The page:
In this article the authors present a new method for torque magnetometry by using a commercially available membrane-type surface stress sensor (MSS) – the NANOSENSORS MSS. This sensor has a silicon membrane supported by four beams in which piezoresistive paths are integrated. Although originally developed as a gas sensor, it can be used for torque measurement by modifying its on-chip aluminum interconnections. The authors demonstrate the magnetic-torque measurement of submillimeter-sized crystals at low temperature and in strong magnetic fields. This MSS can observe de-Haas–van-Alphen oscillation, which confirms that it can be an alternative tool for self-sensitive microcantilevers.
Abstract: Here, we report the observation of ferroelectric and ferroelastic nanodomains in (110)-oriented BiFeO3 (BFO) thin films epitaxially grown on low symmetric (100) NdGaO3 (NGO) substrate. We observed long range ordering of ferroelectric 109° stripe nanodomains separated by periodic vertical domain walls in as-grown 130 nm thick BFO films. The effect of La 0.67 Sr0.33 CoO3 (LSCO) conducting interlayer on domain configurations in BFO/NGO film was also observed with relatively short range-ordering of stripe domains due to the modified electrostatic boundary conditions in BFO/LSCO/NGO film. Additional studies on B-site doping of Nb ions in BFO films showed change in the domain structures due to doping induced change in lattice anisotropy while maintaining the stripe domain morphology with 109° domain wall. This long-range array of ferroelectric and ferroelastic domains can be useful for optoelectronic devices and ferroelastic templates for strain coupled artificial magnetoelectric heterostructures.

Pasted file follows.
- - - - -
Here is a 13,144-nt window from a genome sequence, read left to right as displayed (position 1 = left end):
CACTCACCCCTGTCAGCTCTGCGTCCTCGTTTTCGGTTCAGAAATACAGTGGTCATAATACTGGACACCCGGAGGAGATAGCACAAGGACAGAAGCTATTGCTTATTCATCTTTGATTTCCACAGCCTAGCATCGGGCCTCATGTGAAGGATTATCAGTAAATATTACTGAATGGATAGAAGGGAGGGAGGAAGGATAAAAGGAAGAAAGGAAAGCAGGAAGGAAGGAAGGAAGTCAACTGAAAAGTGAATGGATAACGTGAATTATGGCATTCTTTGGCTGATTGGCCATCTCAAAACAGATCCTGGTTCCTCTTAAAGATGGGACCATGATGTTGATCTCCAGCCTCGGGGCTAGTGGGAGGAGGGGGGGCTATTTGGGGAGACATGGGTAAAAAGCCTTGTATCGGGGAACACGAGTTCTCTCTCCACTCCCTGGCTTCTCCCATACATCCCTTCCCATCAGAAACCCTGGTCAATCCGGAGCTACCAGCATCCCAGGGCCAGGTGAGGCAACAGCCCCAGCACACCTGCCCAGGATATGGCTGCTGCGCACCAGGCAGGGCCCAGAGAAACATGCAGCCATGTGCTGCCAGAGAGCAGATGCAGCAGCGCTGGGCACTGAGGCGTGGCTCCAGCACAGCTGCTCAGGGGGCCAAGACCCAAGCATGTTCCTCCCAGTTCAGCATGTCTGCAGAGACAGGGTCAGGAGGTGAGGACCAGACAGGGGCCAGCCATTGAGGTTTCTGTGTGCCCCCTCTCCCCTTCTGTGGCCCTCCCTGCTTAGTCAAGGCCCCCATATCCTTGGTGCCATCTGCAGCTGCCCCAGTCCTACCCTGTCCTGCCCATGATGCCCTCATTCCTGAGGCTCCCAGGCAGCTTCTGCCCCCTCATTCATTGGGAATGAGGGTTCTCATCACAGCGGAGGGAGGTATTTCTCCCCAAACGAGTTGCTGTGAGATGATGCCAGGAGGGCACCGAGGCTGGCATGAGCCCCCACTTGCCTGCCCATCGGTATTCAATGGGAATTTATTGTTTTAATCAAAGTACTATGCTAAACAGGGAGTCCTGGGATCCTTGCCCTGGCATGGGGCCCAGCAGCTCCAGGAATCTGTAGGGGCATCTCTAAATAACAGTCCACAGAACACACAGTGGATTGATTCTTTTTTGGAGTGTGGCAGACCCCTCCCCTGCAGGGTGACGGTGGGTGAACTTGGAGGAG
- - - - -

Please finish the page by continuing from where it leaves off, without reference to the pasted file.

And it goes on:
The article “Long-range Stripe Nanodomains in Epitaxial (110) BiFeO 3 Thin Films on (100) NdGaO 3 Substrate” by Yogesh Sharma et. al. is licensed under a Creative Commons Attribution 4.0 International License. To view a copy of this license, visit http://creativecommons.org/licenses/by/4.0/
The NANOSENSORS screencast on the calibration service for AFM cantilevers has just reached the 500 views mark
Accurately determined cantilever properties are very important for quantitative force measurements. Force constant and resonance frequency are determined either by thermal tune, the Sader- or the dimensional method, respectively. Usually, the thermal tune method delivers the most precise values, but suffers from the fact that the AFM tip has to get in contact with the surface to calibrate the photo-detector sensitivity. This procedure may damage or break the tip!
NANOSENSORS™ offers a thermal tune calibration procedure performed by Laser vibrometry. This method is contact free and therefore does no damage the tip, but preserves the original AFM tip quality. To ensure the highest level of accuracy NANOSENSORS™ cantilever calibration method is calibrated with a standard, certified by the national German metrology institute.